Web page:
Three Men in a Boat by Jerome Klapka Jerome
To Say Nothing of the Dog (Penguin Classics)

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Synopsis

Martyrs to hypochondria and general seediness, J. and his friends George and Harris decide that a jaunt up the Thames would suit them to a 'T'. But when they set off, they can hardly predict the troubles that lie ahead with tow-ropes, unreliable weather-forecasts and tins of pineapple chunks - not to mention the devastation left in the wake of J.'s small fox-terrier Montmorency. Three Men in a Boat was an instant success when it appeared in 1889, and, with its benign escapism, authorial discursions and wonderful evocation of the late-Victorian 'clerking classes', it hilariously captured the spirit of its age.
 

About Jerome Klapka Jerome

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Jerome K. Jerome was born in Walsall, Staffordshire, England on May 2, 1859. He grew up in London and had to leave school at the age of 14 because of his parents' death. Afterwards, he worked as a clerk, an actor, a journalist, and a school teacher. In 1885, he published his first book On the Stage - and Off: The Brief Career of a Would-Be Actor. This was followed by numerous plays, books, and magazine articles including Idle Thoughts of an Idle Fellow, Second Thoughts of an Idle Fellow, Three Men in a Boat, and Three Men on the Bummel. He founded the weekly magazine To-Day in 1893 and edited it and a monthly magazine called The Idler until 1898. He also worked as a lecturer. During World War I, he enlisted in the French army as an ambulance driver because he was rejected for active service in his own country. He published his autobiography My Life and Times in 1926. He suffered a paralytic stroke and a cerebral hemorrhage and died on June 14, 1927.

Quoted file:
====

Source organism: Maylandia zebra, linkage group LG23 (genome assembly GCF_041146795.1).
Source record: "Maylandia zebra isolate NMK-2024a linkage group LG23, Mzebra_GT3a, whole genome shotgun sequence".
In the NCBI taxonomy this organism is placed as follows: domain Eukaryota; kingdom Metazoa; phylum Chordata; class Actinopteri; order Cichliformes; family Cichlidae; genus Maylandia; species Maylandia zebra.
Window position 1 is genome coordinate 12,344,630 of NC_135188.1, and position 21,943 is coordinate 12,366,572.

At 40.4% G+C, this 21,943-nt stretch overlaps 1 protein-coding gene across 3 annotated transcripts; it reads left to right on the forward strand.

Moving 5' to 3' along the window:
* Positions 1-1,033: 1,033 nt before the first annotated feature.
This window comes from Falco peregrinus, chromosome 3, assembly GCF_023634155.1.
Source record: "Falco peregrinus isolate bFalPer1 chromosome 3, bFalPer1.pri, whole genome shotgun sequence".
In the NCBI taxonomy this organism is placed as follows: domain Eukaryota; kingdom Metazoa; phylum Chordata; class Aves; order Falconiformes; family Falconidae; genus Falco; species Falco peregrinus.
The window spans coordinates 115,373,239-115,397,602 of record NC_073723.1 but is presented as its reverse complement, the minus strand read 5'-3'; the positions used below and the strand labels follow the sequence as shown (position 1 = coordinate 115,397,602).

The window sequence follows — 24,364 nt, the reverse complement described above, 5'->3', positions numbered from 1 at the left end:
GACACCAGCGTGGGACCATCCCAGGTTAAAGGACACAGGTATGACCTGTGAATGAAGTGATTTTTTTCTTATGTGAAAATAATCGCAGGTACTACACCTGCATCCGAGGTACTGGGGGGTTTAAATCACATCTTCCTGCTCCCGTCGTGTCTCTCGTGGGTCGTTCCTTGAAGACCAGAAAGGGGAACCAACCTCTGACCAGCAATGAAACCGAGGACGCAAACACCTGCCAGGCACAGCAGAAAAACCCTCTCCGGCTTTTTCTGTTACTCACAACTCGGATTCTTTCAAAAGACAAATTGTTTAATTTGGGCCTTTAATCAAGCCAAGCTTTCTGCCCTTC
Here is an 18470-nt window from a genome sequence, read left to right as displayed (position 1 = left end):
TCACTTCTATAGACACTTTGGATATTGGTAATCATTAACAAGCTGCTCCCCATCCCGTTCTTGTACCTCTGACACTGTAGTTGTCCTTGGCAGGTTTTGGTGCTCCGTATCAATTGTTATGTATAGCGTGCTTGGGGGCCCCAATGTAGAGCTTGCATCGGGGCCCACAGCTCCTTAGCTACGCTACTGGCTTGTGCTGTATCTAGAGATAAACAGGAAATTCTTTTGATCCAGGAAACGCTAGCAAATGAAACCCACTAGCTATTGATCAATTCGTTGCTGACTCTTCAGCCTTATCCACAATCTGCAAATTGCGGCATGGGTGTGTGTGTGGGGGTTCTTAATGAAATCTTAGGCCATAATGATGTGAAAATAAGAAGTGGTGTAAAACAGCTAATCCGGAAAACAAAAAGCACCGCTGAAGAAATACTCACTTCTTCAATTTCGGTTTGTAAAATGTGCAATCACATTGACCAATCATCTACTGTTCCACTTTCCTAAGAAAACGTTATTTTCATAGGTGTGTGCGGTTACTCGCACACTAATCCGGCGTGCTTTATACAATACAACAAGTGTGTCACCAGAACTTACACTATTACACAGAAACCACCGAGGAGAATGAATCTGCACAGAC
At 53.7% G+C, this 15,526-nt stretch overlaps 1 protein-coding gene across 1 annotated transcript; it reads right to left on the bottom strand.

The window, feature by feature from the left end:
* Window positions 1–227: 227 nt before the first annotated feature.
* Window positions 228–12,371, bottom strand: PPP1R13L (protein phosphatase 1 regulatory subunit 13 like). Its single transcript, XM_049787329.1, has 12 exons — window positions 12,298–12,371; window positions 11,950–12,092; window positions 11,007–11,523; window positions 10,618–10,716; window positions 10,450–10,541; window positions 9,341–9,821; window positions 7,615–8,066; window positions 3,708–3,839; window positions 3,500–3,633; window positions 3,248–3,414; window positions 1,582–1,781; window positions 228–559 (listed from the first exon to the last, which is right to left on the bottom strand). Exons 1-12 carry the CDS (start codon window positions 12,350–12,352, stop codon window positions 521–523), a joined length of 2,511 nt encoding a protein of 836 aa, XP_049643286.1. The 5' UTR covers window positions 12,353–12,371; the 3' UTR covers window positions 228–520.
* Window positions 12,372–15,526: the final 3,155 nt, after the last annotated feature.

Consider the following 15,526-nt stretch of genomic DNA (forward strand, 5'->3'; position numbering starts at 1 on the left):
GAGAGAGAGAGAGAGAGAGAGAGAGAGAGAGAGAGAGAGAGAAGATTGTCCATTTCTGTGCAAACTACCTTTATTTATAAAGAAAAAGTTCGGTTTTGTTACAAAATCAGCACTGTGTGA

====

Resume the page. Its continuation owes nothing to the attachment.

Published March 25, 2004 by Penguin. 224 pages
Genres: Comics & Graphic Novels, Literature & Fiction, Humor & Entertainment. Non-fiction

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